"Little Egypt and The 'Oachin Monkey"


by Pete Kolozsy


OK kids, gather around and I'll tell you about the Oachin' Monkey I saw one year at The Wabash Valley Fairgrounds.

Athena and I were set up with two grindshows at the fair there in Terre Haute, IN.
Years ago the Vigo County Fair was held in Big Egypt.

That was good.

Then it got moved a few miles south of Hwy 40 to the Wabash Valley Fairgrounds and that put it in Little Egypt.

That is not so good.

You see, ever since carnival folk have worked that territory they've always found that the fairs above (North of) a certain point were usually pretty good, financially speaking.

But if you got a little too far south, folks weren't as free with their hard-earned money.

The geographical big-bucks vs. chump-change line was Hwy 40.(The Nile) North of 40 was Big Egypt.  South of 40 was Little Egypt.

So, you see, since Terre Haute sits squarely astride Hwy 40 moving the fair from the north to the south side of town effectively ruined it.

We were in Little Egypt.

Biz was slow.

I had free time.


One day I went to visit my friend Mr. Wrangue the Monkey Man.


Mr. Wrangue works his monkey (when the weather is nice) on a string in
kiddie land on the midway.


Since I figured I'd only be gone a short time I asked Athena to watch my gate and I didn't bother to take off my change apron.  I found Mr. Wrangue and his monkey at there usual spot in kiddie land and we (Mr. Wrangue and I, not the monkey) started talking about trivial things and general gossip.

I was wearing a three pocket apron and, when I wear a three pocket apron, I always keep the big bills in the left pocket, the singles in the right pocket and chump change in the center pocket.  That way when I'm not making change or otherwise occupied I can keep
my hands in the apron on the real money and the chump change can fend for itself.

Well, like I said, Mr. Wrangue and I were talking and Biz was slow.  The monkey was standing next to Mr. Wrangue, apparently bored and paying no attention to us.

I had my hands in my apron.

Force of habit.
Good thing, too.

Suddenly, with no warning at all, that damn monkey leaped and within a split-second had removed a coin from the center pocket (the unguarded one) of my apron and resumed his position.  Standing next to Mr. Wrangue.  Nonchalantly, as if nothing had happened.

"What the F***, Mr. Wrangue?" was my nonplussed reaction, as I recall.
"You know why he did that, Pete?"
"Cause he's a f***ing little thief?" I ventured.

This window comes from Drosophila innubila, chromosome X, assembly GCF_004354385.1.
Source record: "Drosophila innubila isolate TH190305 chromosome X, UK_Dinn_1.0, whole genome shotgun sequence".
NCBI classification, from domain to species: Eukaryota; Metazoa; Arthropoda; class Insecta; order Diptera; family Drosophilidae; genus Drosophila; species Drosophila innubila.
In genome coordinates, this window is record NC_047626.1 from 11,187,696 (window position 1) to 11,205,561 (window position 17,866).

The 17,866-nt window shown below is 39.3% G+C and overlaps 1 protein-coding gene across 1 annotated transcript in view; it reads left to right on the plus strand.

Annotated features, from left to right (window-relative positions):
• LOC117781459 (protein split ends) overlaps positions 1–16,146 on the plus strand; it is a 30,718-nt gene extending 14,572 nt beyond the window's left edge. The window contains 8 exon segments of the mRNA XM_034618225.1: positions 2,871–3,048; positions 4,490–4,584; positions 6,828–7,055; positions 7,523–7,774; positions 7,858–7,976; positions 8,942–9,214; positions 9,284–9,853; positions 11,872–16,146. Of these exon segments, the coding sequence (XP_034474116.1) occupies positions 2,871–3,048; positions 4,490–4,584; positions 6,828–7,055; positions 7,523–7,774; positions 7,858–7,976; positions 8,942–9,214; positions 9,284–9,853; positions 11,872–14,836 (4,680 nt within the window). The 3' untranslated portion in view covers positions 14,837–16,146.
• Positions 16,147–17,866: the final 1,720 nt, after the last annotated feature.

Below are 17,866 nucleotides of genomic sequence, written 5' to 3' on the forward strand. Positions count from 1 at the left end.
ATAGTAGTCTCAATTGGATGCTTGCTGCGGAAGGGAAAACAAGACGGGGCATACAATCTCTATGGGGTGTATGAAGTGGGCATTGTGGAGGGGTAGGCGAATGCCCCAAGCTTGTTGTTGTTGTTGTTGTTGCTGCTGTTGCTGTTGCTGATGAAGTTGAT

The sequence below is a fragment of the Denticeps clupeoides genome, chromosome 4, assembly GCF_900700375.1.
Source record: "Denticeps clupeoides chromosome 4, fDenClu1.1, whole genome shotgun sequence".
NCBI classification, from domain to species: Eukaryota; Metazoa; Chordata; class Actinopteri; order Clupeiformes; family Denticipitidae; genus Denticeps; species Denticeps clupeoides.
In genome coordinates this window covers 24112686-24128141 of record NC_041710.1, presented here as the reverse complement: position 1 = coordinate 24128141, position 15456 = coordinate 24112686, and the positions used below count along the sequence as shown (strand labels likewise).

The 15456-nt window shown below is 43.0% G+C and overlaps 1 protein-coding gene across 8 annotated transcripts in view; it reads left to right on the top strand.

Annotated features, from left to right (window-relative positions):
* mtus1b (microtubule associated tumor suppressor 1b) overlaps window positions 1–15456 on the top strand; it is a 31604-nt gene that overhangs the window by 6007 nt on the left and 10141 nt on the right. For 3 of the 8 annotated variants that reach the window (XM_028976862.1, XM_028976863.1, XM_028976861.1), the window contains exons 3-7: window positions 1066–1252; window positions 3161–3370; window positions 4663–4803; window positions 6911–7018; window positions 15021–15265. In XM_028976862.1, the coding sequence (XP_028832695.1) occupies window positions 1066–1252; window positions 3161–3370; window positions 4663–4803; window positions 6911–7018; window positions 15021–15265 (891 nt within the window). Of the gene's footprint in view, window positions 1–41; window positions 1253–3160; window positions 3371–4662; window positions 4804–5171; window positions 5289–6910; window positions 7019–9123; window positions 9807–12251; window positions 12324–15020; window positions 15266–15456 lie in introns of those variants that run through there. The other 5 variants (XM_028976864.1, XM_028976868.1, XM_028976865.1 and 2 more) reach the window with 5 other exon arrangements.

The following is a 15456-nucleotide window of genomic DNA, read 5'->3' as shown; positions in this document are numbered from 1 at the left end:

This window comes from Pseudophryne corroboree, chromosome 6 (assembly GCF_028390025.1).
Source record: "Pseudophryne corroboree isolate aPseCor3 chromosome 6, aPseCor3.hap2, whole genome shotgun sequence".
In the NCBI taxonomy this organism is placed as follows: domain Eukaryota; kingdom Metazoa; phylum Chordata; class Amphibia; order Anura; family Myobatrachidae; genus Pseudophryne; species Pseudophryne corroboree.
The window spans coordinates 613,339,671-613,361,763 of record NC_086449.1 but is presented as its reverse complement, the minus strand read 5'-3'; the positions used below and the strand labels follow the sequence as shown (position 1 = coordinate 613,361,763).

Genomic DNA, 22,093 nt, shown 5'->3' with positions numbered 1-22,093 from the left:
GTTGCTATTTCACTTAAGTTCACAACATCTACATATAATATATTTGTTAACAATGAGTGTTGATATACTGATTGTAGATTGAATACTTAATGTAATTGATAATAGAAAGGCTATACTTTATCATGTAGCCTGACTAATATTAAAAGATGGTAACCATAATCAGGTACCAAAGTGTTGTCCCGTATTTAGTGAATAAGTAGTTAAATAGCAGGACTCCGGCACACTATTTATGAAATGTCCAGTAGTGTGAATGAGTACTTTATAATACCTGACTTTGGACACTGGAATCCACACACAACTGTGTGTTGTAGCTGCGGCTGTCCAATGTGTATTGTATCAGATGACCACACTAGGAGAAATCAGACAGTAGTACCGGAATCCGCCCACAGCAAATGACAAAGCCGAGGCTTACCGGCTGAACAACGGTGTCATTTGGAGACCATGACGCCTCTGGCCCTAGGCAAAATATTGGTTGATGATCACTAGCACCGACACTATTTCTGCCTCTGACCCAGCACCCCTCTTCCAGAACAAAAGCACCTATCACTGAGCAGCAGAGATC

"Right, and he knows you got money in there. He ain't dumb.
People think animals are dumb.
People that think that... they're the dumb ones.
This monkey works the marks for their money and gives it to me.

Then I give him all sorts of nice things to eat.
You don't think he's put 2 and 2 together?
Ha! He ain't dumb!" Mr. Wrangue spoke from experience.


He had a point.
Biz was slow.
The monkey was just looking out for himself.
I took 2 steps back and we (Mr. Wrangue and I, not the monkey) resumed our talk.


Well, after a time business picked up and I started getting antsy to get back to the shows. Athena was alone and it isn't easy to work two shows alone.  But Mr. Wrangue was in the middle of a story and I didn't want to be rude and leave in the middle of it.  Besides, the monkey was working the crowd alone just fine.

Maybe a little too well.

"Hey Mister, ain't the monkey supposed to give me a photo when I give him a dollar?" A girl asked Mr. Wrangue.

"Did you give him a dollar?" Mr. Wrangue asked the girl.
"Yeah, I gave him a dollar and he didn't give me no photo!"
"Well," Mr. Wrangue explained "when someone gives him a dollar, he brings the dollar to me and I give him a photo. Then, he gives the photo to the person who gave him the dollar. Are you sure you gave him a dollar?"

"I gave him a dollar!" She insisted.
"Did she give you a buck?" Mr. Wrangue asked the monkey.

The monkey shook its head no.

"He says you didn't." Mr. Wrangue told her.
" I did." She insisted.
"She gave the monkey a dollar, I saw it."
"I saw it, too."
The situation was starting to look bad for the monkey.

Mr. Wrangue started grilling the monkey:
"Did that girl give you a buck?"
The monkey shook its head.
"That girl did give you a buck! Why didn't you give it to me?"
The monkey feigned innocence.
"Give me that buck!" Mr. Wrangue demanded.
The monkey reached into its apron and gave Mr. Wrangue a quarter.
"That is not her dollar! You better give me that buck, right now!"
The monkey gave him another quarter.
I snorted. The monkey gave me a dirty look.
"Come here!" Mr. Wrangue said sternly and when the monkey came to him he said something to him that only the monkey could hear.
The monkey looked at me, then he looked at every face in the crowd with an expression that would have rivaled Chaplin. Then the monkey reached in his apron and pulled out the dollar, which he handed to Mr. Wrangue sadly.
Mr. Wrangue gave the monkey a photo.
The monkey gave the photo to the girl.
But he didn't tip his hat.

"I gotta go, Mr. Wrangue.." I said.
"Hey Pete, you know why the monkey did that?"
"'Cause he's a no-good 'oachin son-of-a-b****?" I ventured.
"Right. Just like me and you!" Mr. Wrangue said with a grin.

(For the agent of a concessionaire to skim off the top is referred to as "Holdin' Out" or "H.O." .  H.O. thru common usage was further corrupted into "'Oach" or " 'Oachin ".)



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